In the study, it was recorded that the healthcare professionals who were exposed to violence, usually feel perplexity and worry, in addition to apathy, anger and apprehension. In studies carried out about the matter workplace violence was observed to cause negative affect and lead to psychological problems in the long term. The study by Gokce and Dundar (3) that had been conducted in the mental health hospital in Samsun demonstrated the progressively increasing anxiety associated with exposure to violence. The study carried out by Inoue et al. (13) on nurses who were exposed to violence showed that violence influenced the nurses adversely whereas the family support contributed to their psychological state. Kindy et al. (22) displayed that the nurses, who were applied violence, failed to feel the workplace conditions safe but feel depressed, highly excitable, and unsafe and have been afraid of interacting with patients. Consistently, Bilgin and Buzlu (33) recorded that almost half of the psychiatry nurses have not been feeling themselves safe in the workplace and a majority of them have remained anxious about being exposed to violence (3,13,22,33). There are references reporting depression, psychological trauma and increased performance anxiety after being exposed to violence (5) while some others mention about shock, anger, depression, apprehension, tension and weakness (19). Workplace violence is observed to affect the whole life. Thus, it is thought that the healthcare providers who were applied violence should get psychological consultancy and support.

In the study, it was detected that 32% of the healthcare professionals who were exposed to violence sought for medical care but made no formal notification. Evaluation of related literature revealed that healthcare providers and especially those who work in psychiatry departments, rarely report about violence events and usually stayed silent (7,15,16,34). In a study made to assess the frequency and intensity of aggression in a psychiatry clinic, Brizer et al. (15) recorded that only a very few violence cases were reported. In the same study, the grounds for the exposed professionals not to report the event are listed as follows: “would be overriding the patient’s rights”, “the patient cannot be blameworthy”, “the patient would be agitated because of notification” and “this is the natural consequence of dealing with that type of patients”. In consideration of all of these justifications, it becomes rather difficult to assess the frequency and intensity of such violence events and to get the statistics in this field.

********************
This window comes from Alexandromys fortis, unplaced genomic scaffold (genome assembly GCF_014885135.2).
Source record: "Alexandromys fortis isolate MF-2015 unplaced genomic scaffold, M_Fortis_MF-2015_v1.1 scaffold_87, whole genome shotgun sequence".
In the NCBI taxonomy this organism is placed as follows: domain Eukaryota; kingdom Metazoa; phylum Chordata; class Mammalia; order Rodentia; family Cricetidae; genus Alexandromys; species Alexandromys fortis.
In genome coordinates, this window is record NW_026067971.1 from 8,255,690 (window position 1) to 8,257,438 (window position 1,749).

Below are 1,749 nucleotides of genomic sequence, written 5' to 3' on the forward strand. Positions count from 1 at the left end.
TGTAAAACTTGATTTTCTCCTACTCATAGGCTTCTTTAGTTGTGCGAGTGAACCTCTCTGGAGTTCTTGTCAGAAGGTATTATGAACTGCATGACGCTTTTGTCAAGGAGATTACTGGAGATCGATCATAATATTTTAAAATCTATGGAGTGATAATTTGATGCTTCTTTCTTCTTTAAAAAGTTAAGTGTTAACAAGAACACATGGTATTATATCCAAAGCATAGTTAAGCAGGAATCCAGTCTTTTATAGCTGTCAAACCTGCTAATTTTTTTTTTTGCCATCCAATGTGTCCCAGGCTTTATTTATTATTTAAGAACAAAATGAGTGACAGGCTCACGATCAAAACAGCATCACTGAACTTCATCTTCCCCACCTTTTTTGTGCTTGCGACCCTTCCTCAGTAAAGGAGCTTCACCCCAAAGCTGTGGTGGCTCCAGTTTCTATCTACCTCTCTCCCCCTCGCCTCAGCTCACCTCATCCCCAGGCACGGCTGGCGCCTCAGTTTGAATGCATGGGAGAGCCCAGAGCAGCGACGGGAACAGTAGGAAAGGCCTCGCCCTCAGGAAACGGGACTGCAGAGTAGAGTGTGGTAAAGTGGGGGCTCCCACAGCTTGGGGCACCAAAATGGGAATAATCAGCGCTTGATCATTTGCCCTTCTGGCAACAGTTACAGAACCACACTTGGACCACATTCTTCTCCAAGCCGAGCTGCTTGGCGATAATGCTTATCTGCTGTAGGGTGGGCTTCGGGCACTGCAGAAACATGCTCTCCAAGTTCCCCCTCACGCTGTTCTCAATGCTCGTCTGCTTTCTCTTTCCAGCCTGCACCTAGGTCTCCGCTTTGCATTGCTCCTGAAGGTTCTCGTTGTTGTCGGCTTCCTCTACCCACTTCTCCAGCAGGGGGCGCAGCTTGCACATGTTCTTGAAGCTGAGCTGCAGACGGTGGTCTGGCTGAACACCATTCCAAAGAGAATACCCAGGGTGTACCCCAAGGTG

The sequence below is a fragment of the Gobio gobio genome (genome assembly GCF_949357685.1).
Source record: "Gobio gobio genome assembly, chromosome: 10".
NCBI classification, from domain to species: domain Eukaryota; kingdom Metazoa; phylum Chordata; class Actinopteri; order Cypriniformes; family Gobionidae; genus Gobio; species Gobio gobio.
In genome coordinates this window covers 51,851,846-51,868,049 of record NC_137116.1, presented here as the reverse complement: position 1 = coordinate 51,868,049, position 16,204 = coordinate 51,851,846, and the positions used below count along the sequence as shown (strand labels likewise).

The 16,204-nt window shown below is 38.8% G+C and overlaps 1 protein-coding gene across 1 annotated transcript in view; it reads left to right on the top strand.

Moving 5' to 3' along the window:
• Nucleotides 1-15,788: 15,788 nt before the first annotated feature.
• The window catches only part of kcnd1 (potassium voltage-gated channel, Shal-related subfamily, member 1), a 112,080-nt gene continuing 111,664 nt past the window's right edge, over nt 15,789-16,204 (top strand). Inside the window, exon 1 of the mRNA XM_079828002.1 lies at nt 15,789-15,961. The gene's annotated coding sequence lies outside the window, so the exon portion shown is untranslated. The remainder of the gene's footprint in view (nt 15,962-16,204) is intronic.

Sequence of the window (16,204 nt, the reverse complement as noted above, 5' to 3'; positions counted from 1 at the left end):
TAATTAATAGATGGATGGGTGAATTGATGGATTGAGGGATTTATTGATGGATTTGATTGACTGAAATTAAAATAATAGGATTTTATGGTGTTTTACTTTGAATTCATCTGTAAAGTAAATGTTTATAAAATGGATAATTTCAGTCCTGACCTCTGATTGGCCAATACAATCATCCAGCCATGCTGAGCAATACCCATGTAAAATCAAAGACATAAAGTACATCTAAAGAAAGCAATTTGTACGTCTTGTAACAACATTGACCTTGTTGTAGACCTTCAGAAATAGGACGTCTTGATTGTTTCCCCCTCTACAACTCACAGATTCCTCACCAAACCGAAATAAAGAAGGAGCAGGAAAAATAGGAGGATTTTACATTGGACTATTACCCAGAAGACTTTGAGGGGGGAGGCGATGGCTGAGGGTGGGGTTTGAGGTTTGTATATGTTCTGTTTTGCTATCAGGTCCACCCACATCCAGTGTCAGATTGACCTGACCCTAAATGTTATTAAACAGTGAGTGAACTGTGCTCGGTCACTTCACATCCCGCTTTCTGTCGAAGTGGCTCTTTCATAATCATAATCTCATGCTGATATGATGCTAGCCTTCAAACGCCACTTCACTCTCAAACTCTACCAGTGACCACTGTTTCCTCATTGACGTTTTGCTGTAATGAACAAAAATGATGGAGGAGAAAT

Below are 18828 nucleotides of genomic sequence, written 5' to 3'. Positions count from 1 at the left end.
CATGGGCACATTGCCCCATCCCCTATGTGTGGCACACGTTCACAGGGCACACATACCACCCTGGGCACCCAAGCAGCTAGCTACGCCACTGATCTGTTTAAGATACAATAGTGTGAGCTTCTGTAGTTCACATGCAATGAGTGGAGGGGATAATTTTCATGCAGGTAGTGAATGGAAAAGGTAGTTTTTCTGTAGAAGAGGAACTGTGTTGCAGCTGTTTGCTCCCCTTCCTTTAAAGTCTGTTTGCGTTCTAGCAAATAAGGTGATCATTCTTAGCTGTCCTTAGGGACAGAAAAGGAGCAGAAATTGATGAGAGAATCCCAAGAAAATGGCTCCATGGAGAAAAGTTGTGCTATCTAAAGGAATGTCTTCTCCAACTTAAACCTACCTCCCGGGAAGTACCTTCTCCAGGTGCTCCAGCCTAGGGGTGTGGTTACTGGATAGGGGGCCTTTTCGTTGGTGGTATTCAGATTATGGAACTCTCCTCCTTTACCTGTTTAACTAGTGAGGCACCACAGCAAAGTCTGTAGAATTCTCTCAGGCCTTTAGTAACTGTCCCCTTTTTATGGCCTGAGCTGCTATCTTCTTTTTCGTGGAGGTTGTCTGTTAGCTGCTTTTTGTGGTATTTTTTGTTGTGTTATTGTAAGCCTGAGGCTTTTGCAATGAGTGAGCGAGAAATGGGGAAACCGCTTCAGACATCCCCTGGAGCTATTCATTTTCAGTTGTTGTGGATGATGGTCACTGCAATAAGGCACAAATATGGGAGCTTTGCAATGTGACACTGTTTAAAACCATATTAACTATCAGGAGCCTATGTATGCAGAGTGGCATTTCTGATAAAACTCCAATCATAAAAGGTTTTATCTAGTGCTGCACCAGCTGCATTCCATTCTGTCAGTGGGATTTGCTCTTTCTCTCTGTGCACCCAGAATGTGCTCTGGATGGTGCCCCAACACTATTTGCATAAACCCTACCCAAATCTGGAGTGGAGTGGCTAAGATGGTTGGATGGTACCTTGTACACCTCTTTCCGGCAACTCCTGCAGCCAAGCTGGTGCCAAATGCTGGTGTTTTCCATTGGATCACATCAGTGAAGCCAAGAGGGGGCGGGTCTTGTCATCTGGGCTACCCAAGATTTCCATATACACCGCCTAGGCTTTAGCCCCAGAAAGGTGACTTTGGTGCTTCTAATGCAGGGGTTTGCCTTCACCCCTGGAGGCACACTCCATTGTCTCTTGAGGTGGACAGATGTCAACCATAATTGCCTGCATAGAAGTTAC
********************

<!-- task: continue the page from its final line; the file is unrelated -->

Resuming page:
In the study, it was observed that the majority of healthcare professionals were exposed to violence, the most frequently applied types violence were verbal and physical, the aggressor was generally the patient, and the most exposed professionals were nurses and those who work in contained services. It can be recommended that patients with high risk of violence should be pre-determined and healthcare providers should be trained about self-protection. Moreover, it was recorded that healthcare professionals who were applied violence, had negative feelings afterwards but did not report violence. Therefore, informing the healthcare providers about the importance of reporting for better detection, correction and prevention of risky situations can be advised. Supportive approach of institutional management is important as well. Medical and psychological care and treatment for exposed professionals might help cope with the negative affect associated with violence.

It is obvious that healthcare providers working in psychiatry services are at risk of violence. However, in recent years, the increasing prevalence of violence applied to healthcare professionals is a fact in our country, as mentioned in the media. Even though the psychiatry services are known to be at high risk, we should not ignore that the psychiatric patients and their relatives are not the only aggressors.